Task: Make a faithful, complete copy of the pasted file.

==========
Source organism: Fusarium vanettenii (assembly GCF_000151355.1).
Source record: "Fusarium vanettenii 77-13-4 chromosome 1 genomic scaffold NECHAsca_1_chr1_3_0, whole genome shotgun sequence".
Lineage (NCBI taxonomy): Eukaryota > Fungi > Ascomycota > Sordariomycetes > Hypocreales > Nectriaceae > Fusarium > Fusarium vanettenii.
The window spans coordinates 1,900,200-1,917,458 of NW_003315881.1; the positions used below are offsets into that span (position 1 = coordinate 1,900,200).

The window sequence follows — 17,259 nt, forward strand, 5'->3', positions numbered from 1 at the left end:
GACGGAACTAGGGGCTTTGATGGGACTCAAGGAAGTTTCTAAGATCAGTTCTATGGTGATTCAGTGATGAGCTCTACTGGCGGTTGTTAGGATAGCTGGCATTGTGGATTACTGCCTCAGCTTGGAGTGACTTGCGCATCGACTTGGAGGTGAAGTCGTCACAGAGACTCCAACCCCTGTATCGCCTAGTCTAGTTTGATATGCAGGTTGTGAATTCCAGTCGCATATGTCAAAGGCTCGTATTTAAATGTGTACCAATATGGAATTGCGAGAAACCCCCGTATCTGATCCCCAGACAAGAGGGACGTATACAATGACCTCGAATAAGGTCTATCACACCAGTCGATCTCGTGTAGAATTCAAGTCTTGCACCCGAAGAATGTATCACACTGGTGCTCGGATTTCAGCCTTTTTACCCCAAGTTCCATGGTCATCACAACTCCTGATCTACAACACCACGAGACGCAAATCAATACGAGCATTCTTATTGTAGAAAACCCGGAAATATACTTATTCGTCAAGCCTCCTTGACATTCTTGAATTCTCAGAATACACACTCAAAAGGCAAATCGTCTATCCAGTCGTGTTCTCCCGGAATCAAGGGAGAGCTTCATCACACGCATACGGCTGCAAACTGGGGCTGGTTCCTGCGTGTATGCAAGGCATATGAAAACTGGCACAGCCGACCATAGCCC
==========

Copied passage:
Source organism: Fusarium vanettenii (assembly GCF_000151355.1).
Source record: "Fusarium vanettenii 77-13-4 chromosome 1 genomic scaffold NECHAsca_1_chr1_3_0, whole genome shotgun sequence".
Lineage (NCBI taxonomy): Eukaryota > Fungi > Ascomycota > Sordariomycetes > Hypocreales > Nectriaceae > Fusarium > Fusarium vanettenii.
The window spans coordinates 1,900,200-1,917,458 of NW_003315881.1; the positions used below are offsets into that span (position 1 = coordinate 1,900,200).

The window sequence follows — 17,259 nt, forward strand, 5'->3', positions numbered from 1 at the left end:
GACGGAACTAGGGGCTTTGATGGGACTCAAGGAAGTTTCTAAGATCAGTTCTATGGTGATTCAGTGATGAGCTCTACTGGCGGTTGTTAGGATAGCTGGCATTGTGGATTACTGCCTCAGCTTGGAGTGACTTGCGCATCGACTTGGAGGTGAAGTCGTCACAGAGACTCCAACCCCTGTATCGCCTAGTCTAGTTTGATATGCAGGTTGTGAATTCCAGTCGCATATGTCAAAGGCTCGTATTTAAATGTGTACCAATATGGAATTGCGAGAAACCCCCGTATCTGATCCCCAGACAAGAGGGACGTATACAATGACCTCGAATAAGGTCTATCACACCAGTCGATCTCGTGTAGAATTCAAGTCTTGCACCCGAAGAATGTATCACACTGGTGCTCGGATTTCAGCCTTTTTACCCCAAGTTCCATGGTCATCACAACTCCTGATCTACAACACCACGAGACGCAAATCAATACGAGCATTCTTATTGTAGAAAACCCGGAAATATACTTATTCGTCAAGCCTCCTTGACATTCTTGAATTCTCAGAATACACACTCAAAAGGCAAATCGTCTATCCAGTCGTGTTCTCCCGGAATCAAGGGAGAGCTTCATCACACGCATACGGCTGCAAACTGGGGCTGGTTCCTGCGTGTATGCAAGGCATATGAAAACTGGCACAGCCGACCATAGCCC